No, he didn’t. He didn’t cave. He was working on async, for a long time, with the goal of producing an async feature that actually fit in with the rest of Vim’s API and the rest of VimL, which he did. Did he probably work on it more and more quickly due to NeoVim? Sure. Did he only work on it because of pressure as you imply? No.

                                      that is incompatible with Neovim’s design that has been in use by various cross-compatible plugins for years (no actual reason was provided for choosing incompatibility despite much pleading from community members).

                                      NeoVim is incompatible with vim, not the other way around.

                                      Some terminal support has also been added to recent Vim. IMO both implementations are inferior to Neovim’s, but that doesn’t matter much for end-users.

                                      Async in vim fits in with the rest of vim much better than NeoVim’s async API would have fit in with vim.

                                      There are still many additional features in Neovim that haven’t been begrudgingly ported to Vim.

                                      The whole point of NeoVim is to remove features that they don’t personally use because they don’t think they’re important. There are a lot of Vim features not in NeoVim.

                                      At this point, I choose to use Neovim not because of the better codebase and modern features and saner defaults, but because of the difference in how the projects are maintained and directed.

                                      Vim is stable, reliable and backwards-compatible. I don’t fear that in the next release, a niche feature I use will be removed because ‘who uses that feature lolz?’, like I would with neovim.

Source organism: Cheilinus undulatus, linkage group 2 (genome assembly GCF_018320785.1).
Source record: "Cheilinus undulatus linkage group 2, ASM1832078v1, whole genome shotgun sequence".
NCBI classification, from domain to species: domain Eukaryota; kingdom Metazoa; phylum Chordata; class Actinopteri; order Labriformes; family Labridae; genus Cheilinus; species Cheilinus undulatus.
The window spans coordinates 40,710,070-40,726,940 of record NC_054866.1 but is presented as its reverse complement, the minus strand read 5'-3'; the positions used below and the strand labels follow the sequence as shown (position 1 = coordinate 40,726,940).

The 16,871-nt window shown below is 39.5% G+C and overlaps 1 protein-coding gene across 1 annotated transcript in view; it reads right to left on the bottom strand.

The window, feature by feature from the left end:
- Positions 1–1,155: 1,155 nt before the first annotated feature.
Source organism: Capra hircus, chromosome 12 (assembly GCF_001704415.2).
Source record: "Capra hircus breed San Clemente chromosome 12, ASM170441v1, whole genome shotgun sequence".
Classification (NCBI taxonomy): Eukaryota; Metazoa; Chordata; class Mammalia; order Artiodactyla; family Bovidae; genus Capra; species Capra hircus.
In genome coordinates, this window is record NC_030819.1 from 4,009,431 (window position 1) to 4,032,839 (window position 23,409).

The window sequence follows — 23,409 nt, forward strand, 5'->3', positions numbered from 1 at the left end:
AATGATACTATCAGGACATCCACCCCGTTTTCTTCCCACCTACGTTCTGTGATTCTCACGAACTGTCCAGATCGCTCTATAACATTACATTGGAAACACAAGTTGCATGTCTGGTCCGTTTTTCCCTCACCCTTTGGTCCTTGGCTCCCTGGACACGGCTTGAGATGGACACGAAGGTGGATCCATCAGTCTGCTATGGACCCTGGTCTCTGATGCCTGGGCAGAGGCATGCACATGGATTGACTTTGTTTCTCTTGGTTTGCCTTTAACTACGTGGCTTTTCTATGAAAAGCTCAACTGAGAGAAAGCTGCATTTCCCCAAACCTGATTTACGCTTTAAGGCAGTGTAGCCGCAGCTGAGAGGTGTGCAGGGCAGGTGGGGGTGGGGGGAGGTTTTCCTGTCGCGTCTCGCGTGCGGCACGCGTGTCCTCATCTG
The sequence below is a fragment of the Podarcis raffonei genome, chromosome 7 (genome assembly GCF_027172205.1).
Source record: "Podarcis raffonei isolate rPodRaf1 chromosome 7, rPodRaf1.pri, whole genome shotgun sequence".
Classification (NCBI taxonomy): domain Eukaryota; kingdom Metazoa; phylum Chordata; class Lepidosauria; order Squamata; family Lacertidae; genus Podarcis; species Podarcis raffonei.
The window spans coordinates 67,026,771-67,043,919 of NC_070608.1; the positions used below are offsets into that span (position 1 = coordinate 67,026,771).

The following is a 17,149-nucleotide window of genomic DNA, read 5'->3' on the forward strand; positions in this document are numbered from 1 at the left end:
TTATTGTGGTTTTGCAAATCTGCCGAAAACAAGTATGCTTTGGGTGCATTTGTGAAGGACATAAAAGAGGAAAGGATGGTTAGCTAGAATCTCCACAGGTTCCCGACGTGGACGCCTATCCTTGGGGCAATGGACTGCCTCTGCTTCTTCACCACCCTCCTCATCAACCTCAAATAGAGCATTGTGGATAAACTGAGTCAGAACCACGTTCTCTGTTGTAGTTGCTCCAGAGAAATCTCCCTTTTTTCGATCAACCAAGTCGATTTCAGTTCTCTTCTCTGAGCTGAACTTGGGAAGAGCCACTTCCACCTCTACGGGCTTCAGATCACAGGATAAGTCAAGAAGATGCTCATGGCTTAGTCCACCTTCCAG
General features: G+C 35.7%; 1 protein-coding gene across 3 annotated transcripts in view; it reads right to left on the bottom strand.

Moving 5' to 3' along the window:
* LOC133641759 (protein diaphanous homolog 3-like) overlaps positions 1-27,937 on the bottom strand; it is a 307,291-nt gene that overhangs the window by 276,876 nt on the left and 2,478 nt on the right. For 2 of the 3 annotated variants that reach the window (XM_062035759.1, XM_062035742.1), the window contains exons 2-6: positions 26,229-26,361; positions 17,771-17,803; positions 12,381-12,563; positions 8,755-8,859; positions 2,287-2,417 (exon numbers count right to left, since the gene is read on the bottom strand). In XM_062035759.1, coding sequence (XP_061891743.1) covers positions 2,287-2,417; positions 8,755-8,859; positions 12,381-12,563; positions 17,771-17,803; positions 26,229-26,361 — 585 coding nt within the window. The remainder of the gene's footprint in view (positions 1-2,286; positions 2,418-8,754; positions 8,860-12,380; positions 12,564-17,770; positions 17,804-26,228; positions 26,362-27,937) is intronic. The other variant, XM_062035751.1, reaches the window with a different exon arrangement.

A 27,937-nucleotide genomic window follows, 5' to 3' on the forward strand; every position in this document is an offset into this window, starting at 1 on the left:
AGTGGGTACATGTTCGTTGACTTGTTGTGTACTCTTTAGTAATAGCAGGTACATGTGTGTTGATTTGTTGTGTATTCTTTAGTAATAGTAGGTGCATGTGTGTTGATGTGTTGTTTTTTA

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                                        No, he didn’t. He didn’t cave. He was working on async, for a long time, with the goal of producing an async feature that actually fit in with the rest of Vim’s API and the rest of VimL, which he did.

                                        Where did you get this narrative from? The original post provides links to the discussions of Thiago’s and Geoff’s respective attempts at this. I don’t see what you described at all.

                                        Can you link to any discussion about Bram working on async for a long time before?

                                        NeoVim is incompatible with vim, not the other way around.

                                        Huh? Vim didn’t have this feature at all, a bunch of plugins adopted Neovim’s design, Vim broke compatibility with those plugins by releasing an incompatible implementation of the same thing, forcing plugin maintainers to build separate compatibility pipelines for Vim. Some examples of this is fatih’s vim-go (some related tweets: https://twitter.com/fatih/status/793414447113048064) and Shougo’s plugins.

                                        I get the whole “Vim was here first!” thing this is about the plugin ecosystem.

                                        Async in vim fits in with the rest of vim much better than NeoVim’s async API would have fit in with vim.

                                        How’s that?

                                        Here is the discussion of the patch to add vim async from Bram, where he is rudely dismissive of Thiago’s plea for a compatible design (no technical reasons given): https://groups.google.com/forum/#!topic/vim_dev/_SbMTGshzVc/discussion

                                        The whole point of NeoVim is to remove features that they don’t personally use because they don’t think they’re important. There are a lot of Vim features not in NeoVim.

                                        What are some examples of important features or features you care about that have been removed from Neovim?

                                        The whole point of Neovim (according to the landing page itself: https://neovim.io/) is to migrate to modern tooling and features. The goal is to remain backwards-compatible with original vim.

                                        Vim is stable, reliable and backwards-compatible. I don’t fear that in the next release, a niche feature I use will be removed because ‘who uses that feature lolz?’, like I would with neovim.